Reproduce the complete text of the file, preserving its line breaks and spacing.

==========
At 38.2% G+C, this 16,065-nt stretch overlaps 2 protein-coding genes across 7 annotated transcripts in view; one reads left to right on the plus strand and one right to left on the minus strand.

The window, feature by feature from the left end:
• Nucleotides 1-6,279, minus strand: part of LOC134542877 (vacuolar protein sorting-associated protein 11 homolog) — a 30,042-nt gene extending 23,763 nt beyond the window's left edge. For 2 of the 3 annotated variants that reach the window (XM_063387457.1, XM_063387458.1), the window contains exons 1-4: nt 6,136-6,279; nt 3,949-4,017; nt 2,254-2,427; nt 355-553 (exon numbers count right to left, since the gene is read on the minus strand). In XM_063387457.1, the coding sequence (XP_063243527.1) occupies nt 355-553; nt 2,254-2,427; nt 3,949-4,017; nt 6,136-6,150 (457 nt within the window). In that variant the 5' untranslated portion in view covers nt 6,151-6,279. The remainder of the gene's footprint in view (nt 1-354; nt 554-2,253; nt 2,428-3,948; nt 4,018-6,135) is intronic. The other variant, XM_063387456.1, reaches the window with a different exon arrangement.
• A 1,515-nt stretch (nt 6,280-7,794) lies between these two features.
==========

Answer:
At 38.2% G+C, this 16,065-nt stretch overlaps 2 protein-coding genes across 7 annotated transcripts in view; one reads left to right on the plus strand and one right to left on the minus strand.

The window, feature by feature from the left end:
• Nucleotides 1-6,279, minus strand: part of LOC134542877 (vacuolar protein sorting-associated protein 11 homolog) — a 30,042-nt gene extending 23,763 nt beyond the window's left edge. For 2 of the 3 annotated variants that reach the window (XM_063387457.1, XM_063387458.1), the window contains exons 1-4: nt 6,136-6,279; nt 3,949-4,017; nt 2,254-2,427; nt 355-553 (exon numbers count right to left, since the gene is read on the minus strand). In XM_063387457.1, the coding sequence (XP_063243527.1) occupies nt 355-553; nt 2,254-2,427; nt 3,949-4,017; nt 6,136-6,150 (457 nt within the window). In that variant the 5' untranslated portion in view covers nt 6,151-6,279. The remainder of the gene's footprint in view (nt 1-354; nt 554-2,253; nt 2,428-3,948; nt 4,018-6,135) is intronic. The other variant, XM_063387456.1, reaches the window with a different exon arrangement.
• A 1,515-nt stretch (nt 6,280-7,794) lies between these two features.